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China’s NEV sales may top 5M units in 2022: experts

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Employees work on a new-energy vehicle (NEV) assembly line in Yuncheng, Shanxi province, China, on January 15. CHINA DAILY

China’s NEV sales may top 5M units in 2022: experts

China is expected to see continued growth momentum in new-energy vehicles (NEV) this year with sales likely to exceed five million units, as NEV development has grown from being policy-driven to being market-driven in the world’s biggest auto market, industry experts said.

“The explosive growth of NEVs last year was the biggest highlight (of the auto market). It could prove that NEVs are likely to enter a turning point where such vehicles will be widely accepted by consumers,” said China Association of Automobile Manufacturers (CAAM) executive vice-president Fu Bingfeng.

Last year, auto sales in China ended a three-year downtrend to reach 26.28 million units, which is partly attributable to NEVs. Sales of such vehicles rose over 157 per cent to 3.52 million units, the fastest growth rate since 2016, said the Ministry of Industry and Information Technology.

“China is very likely to achieve its target for NEVs ahead of schedule, mainly thanks to the improvement of internet of vehicles technologies and innovations in business models that drive the popularity of NEVs,” Fu said. “The country’s efforts in carbon neutrality also accelerated the trend.”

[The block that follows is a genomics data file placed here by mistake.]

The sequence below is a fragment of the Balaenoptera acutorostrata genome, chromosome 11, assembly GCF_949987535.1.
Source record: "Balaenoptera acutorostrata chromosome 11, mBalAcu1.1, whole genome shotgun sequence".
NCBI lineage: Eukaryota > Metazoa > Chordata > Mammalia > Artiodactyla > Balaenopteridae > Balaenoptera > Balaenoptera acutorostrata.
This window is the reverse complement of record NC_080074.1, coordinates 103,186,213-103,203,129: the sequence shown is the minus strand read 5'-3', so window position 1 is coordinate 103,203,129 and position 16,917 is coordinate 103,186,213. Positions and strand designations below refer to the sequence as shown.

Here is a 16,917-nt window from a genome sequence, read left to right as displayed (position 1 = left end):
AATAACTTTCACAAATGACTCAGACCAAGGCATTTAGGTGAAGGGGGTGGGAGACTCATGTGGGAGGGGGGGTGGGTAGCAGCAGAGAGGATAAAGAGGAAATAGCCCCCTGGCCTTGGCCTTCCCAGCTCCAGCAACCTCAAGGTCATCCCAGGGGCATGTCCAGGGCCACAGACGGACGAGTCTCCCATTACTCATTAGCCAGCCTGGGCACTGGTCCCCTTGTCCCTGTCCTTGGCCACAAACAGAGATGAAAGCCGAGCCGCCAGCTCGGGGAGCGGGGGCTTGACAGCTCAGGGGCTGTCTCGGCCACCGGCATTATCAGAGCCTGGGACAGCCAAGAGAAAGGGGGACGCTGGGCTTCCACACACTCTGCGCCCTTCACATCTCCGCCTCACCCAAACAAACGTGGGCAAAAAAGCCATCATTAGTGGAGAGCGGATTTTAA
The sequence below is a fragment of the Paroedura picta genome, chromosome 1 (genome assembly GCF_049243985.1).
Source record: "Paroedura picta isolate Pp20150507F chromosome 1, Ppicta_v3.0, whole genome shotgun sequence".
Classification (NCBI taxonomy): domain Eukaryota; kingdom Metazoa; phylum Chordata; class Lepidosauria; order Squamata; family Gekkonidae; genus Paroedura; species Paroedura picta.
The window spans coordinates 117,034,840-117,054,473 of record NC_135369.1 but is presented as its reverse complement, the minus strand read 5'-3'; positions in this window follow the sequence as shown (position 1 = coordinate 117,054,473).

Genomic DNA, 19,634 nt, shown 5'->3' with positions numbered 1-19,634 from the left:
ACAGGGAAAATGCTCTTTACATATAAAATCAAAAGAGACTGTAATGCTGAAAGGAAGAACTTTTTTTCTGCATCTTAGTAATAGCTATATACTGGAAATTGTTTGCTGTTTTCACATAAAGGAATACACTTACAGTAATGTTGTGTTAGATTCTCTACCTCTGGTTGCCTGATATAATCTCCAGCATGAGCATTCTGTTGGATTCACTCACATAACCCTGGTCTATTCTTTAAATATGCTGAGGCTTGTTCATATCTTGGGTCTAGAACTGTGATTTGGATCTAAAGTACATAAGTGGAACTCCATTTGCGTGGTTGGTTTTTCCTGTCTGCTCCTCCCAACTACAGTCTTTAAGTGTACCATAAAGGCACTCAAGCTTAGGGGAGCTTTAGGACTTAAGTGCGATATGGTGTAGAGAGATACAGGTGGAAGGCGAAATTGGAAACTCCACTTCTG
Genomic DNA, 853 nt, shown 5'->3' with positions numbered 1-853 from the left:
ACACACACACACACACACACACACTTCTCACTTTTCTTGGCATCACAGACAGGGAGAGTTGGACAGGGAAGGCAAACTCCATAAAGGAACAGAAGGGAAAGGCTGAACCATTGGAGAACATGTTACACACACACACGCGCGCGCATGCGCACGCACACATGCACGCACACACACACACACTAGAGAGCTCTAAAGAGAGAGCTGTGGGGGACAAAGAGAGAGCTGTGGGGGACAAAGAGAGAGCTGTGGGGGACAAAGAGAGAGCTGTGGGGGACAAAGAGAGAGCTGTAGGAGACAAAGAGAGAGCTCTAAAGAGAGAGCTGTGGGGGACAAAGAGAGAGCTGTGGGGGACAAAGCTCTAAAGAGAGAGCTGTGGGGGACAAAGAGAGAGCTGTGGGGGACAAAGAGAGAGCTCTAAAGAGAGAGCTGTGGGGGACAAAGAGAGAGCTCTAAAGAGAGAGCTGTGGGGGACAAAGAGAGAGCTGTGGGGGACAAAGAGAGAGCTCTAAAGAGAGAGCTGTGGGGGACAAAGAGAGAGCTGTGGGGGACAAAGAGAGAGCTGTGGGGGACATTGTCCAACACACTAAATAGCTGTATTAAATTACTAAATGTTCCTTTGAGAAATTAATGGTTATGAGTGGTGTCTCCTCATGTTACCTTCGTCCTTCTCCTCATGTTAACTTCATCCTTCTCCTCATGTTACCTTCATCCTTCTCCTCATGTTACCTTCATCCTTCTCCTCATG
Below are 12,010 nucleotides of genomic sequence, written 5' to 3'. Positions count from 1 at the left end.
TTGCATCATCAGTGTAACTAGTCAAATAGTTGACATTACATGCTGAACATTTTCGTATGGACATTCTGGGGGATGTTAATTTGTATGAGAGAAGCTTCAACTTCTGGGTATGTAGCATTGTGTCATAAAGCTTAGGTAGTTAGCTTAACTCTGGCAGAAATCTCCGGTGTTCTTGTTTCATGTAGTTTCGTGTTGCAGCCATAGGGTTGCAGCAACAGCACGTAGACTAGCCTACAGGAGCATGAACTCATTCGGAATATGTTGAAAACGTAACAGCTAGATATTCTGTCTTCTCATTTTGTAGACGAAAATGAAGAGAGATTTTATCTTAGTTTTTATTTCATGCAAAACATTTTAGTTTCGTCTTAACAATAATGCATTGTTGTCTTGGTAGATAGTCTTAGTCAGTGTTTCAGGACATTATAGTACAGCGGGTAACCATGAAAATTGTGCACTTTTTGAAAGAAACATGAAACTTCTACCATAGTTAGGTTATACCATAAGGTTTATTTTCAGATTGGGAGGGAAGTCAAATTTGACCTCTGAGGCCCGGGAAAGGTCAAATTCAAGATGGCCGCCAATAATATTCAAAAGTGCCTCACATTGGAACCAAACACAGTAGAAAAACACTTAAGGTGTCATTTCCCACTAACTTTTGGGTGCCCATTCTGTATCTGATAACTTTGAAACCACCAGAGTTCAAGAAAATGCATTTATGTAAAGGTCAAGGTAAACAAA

Several market bodies, including the CAAM, predicted that NEV sales are expected to exceed five million units this year, which is ahead of the country’s goal to raise NEVs to about 20 per cent of total sales volume by 2025, according to China’s 2021-2035 development plan for the NEV industry.

This year, many players such as Xiaomi Corp also joined traditional automakers to make NEVs. Industry experts said more than 90 electric models will be unveiled this year.

Ouyang Minggao, an automotive professor at Tsinghua University, said: “EV models have become extremely diversified in the Chinese market, covering all models of traditional fuel vehicles, especially small NEVs that have gained popularity among consumers over the past years.”

However, Changan Auto chairman Zhu Huarong said that the rapid growth of NEVs also highlights the need to improve charging facilities in the years to come.

“This is not only a problem of merely placing more charging piles, but also a problem of charging efficiency. More joint efforts are needed from the government, auto companies and charging companies to solve the bottlenecks.”

The latest data from the ministry showed that last year, China set up 936,000 charging piles and 14,000 charging stations, up 193 per cent and 90 per cent, respectively. More than 10,000 power battery recycling service outlets are in operation nationwide.

Battery giant Contemporary Amperex Technology Co Ltd also launched its battery swap services for NEVs in 10 Chinese cities earlier this month, which will enable users to rent and directly change their batteries in the company’s rapid battery-swap stations, and combine several battery blocks at the same time if they have to drive for longer trips.

As the chip shortage swept the global auto industry over the past year, Zhu said it will be a variable for the Chinese market, but this year’s conditions will be better than last year’s.

“Though it won’t be totally solved this year, the chip shortage will be gradually alleviated in 2022 with market mechanisms set to play a greater role,” Zhu said.



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